In certain embodiments of any of the foregoing or following, obtaining the blastomere from a embryo yields a blastomere and a remaining embryo, and the remaining embryo is not destroyed following obtaining the blastomere. In certain embodiments, the remaining embryo is viable. In certain embodiments, the remaining embryo is cultured for one or more days following removal of the blastomere to assess viability. In certain embodiments, the remaining embryo is cryopreserved.

In certain embodiments of any of the foregoing, a blastomere is obtained from a embryo after compaction of the morula. In certain embodiments, the blastomere is obtained from an embryo before formation of the blastocoel. In certain embodiments, the blastomere is obtained from a 4-16 cell embryo, a 4-10 cell embryo, or a 4-8 cell human embryo.

The cluster of two or more blastomeres and the embryonic or fetal cells are directly or indirectly contacted with each other. In certain embodiments, the cluster of two or more blastomeres and the embryonic or fetal cells are not cultured as aggregates. In certain other embodiments, the cluster of two or more blastomeres is indirectly contacted with the embryonic or fetal cells.

In certain other embodiments, the cells (blastomeres, clusters of blastomeres, and/or embryonic or fetal cells) are cultured in microdrop culture.

In certain embodiments, the embryo (for example, a human embryo) was previously frozen and is thawed prior to obtaining the blastomere.

Various methods and combinations can be used to remove a blastomere from an embryo. Preferably, a blastomere is removed without substantially decreasing the viability of the remainder of the embryo. In other words, following removal of a blastomere, the remainder of the embryo can continue to growth. In certain embodiments, the ability to continue to grow and survive in culture for at least one day following blastomere removal indicates that blastomere removal did not substantially decrease viability. In certain embodiments, the blastomere is obtained by partially or completely removing the zona pellucida surrounding the human embryo. In certain other embodiments, the blastomere is obtained by immobilizing the embryo and tapping the immobilized embryo until the blastomere is isolated.

In certain embodiments in which embryonic or fetal cells are used, exemplary embryonic or fetal are mouse cells or human cells. In certain embodiments, the embryonic or fetal cells are from the same species as the blastomere. In certain embodiments, the human embryonic or fetal cells are selected from human ES cells, human ED cells, human TS cells, human EG cells, placental stem cells, amniotic fluid cells or stem cells, or human embryo carcinoma cells. In certain embodiments, the embryonic or fetal cells are optionally cultured on a fibroblast feeder layer.

In certain embodiments, the method further comprises the step of isolating the ES cells derived from the blastomere and generating an ES cell line.

In another aspect, the invention provides a method of producing ES cells. The method comprises obtaining a blastomere from a mammalian embryo; culturing the blastomere to generate a cluster of two or more blastomeres; aggregating the cluster of two or more blastomeres with embryonic or fetal cells; culturing the aggregated cluster of two or more blastomeres and the embryonic or fetal cells until the aggregated cluster of blastomeres exhibits properties of ES cells; and isolating the ES cells derived from the blastomere from the embryonic cells.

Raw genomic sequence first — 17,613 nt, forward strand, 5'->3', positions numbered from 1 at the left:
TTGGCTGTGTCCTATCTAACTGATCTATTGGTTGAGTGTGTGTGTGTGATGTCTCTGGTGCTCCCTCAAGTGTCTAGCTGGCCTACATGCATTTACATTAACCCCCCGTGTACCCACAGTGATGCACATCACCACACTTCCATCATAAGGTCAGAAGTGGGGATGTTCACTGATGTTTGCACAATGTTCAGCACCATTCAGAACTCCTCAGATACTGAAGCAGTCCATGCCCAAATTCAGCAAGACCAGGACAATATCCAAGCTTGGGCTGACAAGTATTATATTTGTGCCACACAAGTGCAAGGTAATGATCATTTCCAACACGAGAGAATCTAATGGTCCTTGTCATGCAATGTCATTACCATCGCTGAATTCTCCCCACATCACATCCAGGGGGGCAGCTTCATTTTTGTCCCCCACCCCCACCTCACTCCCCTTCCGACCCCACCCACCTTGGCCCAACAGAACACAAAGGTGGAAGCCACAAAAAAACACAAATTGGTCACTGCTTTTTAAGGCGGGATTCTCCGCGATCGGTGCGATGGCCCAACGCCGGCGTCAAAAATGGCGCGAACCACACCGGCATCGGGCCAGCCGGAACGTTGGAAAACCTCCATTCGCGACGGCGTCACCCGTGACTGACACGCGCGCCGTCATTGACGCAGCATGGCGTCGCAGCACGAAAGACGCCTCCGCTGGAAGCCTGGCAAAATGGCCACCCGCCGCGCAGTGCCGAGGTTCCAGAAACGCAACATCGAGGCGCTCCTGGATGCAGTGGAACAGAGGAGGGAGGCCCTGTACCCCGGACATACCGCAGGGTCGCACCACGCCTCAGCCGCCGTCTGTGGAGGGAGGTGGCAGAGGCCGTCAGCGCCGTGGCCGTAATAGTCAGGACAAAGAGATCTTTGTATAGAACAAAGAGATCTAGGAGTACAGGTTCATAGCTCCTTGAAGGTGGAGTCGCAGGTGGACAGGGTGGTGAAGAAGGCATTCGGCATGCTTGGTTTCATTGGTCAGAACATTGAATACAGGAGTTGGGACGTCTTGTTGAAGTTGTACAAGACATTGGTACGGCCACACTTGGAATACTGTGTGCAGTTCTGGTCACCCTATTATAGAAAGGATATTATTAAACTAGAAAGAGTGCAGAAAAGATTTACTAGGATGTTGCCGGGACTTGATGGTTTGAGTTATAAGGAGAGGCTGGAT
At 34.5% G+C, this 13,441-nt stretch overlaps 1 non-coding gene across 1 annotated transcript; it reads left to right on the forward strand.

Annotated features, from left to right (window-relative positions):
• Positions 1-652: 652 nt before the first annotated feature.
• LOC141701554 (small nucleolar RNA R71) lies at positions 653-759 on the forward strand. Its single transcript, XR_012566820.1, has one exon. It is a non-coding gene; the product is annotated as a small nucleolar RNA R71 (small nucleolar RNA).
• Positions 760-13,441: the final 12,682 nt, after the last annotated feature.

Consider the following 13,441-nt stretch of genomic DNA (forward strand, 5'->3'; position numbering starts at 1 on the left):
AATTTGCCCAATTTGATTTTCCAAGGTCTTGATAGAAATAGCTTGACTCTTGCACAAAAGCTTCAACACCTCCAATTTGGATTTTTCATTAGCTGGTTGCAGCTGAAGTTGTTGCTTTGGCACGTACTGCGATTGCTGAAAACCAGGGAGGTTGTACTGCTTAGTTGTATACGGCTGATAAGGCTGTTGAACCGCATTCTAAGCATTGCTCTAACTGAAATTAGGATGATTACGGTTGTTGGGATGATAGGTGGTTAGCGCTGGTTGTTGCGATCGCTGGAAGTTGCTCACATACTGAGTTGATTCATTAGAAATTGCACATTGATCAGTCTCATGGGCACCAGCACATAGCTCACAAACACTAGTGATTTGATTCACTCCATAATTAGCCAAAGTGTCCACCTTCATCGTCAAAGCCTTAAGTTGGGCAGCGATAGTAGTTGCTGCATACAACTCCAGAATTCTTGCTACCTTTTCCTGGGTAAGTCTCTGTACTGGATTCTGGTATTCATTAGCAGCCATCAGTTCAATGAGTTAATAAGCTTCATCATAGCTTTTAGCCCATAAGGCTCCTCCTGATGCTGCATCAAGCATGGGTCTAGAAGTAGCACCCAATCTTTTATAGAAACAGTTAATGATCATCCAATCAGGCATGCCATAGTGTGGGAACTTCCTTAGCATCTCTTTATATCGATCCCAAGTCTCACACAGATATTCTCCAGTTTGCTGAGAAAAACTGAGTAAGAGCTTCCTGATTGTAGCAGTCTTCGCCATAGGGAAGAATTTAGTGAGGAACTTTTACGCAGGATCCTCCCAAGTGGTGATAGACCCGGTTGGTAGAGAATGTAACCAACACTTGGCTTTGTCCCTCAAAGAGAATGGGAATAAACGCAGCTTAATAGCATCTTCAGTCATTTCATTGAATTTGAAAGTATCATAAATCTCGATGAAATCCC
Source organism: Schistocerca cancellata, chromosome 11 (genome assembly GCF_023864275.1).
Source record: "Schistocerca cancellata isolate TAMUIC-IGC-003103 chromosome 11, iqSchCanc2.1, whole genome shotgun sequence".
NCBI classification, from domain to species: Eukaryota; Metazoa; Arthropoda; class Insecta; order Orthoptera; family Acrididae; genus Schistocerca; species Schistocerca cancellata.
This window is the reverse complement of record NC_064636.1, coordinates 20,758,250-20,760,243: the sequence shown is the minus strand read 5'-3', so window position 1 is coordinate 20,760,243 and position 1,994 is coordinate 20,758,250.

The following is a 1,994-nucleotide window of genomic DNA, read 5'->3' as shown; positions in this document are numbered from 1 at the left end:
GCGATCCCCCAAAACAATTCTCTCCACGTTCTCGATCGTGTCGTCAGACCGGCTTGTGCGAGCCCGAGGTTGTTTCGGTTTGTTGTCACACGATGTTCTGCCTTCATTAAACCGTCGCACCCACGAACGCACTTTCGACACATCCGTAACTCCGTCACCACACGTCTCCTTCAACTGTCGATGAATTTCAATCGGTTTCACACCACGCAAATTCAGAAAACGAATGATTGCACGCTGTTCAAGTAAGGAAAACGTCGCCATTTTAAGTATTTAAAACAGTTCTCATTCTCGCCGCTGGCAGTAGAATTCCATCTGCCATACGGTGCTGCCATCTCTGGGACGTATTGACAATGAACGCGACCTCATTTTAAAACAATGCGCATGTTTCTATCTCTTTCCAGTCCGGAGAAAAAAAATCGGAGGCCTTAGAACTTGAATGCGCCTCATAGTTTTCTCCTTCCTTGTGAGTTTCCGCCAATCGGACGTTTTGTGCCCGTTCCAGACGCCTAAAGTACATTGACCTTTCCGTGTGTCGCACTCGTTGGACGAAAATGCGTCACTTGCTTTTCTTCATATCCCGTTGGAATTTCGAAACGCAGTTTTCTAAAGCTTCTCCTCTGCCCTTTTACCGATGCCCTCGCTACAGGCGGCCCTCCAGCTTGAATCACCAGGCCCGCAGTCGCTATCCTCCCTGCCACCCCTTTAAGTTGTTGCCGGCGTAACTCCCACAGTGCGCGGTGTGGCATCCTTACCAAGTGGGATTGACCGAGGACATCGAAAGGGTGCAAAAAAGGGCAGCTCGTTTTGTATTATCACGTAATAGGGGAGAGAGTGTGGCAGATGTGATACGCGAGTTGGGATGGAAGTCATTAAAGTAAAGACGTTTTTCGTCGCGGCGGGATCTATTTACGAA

In another aspect, the invention provides a method of producing TS cells. The method comprises: obtaining a blastomere from a mammalian embryo; culturing the blastomere to generate a cluster of two or more blastomeres; aggregating the cluster of two or more blastomeres with embryonic or fetal cells; obtaining outgrowths from the cluster of two or more blastomeres, wherein the outgrowths exhibit properties of trophoblast or extraembryonic endoderm cells; contacting the outgrowths with FGF-4 to produce TS cells; and isolating the TS cells derived from the blastomere.

In certain embodiments, the mammalian embryo is a human embryo and the TS cells are human cells. In certain other embodiments, the method further comprises producing a TS cell line by culturing the TS cells derived from the blastomere to produce a TS cell line.

In another aspect, the invention provides a method of producing human embryonic stem (ES) cells. The method comprises: culturing a blastomere obtained from a human embryo in medium containing less than 5 mM glucose and/or having an osmolarity of less than 310 mosm to generate a cluster of two or more blastomeres; directly or indirectly contacting the cultured cluster of two or more blastomeres with medium sufficient to promote the growth and survival of the cultured cluster of two or more blastomeres; and further culturing the cluster of two or more blastomeres to produce ES cells.

In certain embodiment, the method comprises culturing a blastomere obtained from a human embryo for at least one day in medium containing less than 5 mM glucose and/or having an osmolarity of less than 310 mosm to generate a cluster of two or more blastomeres.

In certain embodiments, the medium sufficient to promote the growth and survival of the cultured cluster of two or more blastomeres is medium conditioned with embryonic or fetal cells. In certain other embodiments, the medium sufficient to promote the growth and survival of the cultured cluster of two or more blastomeres is supplemented with ACTH.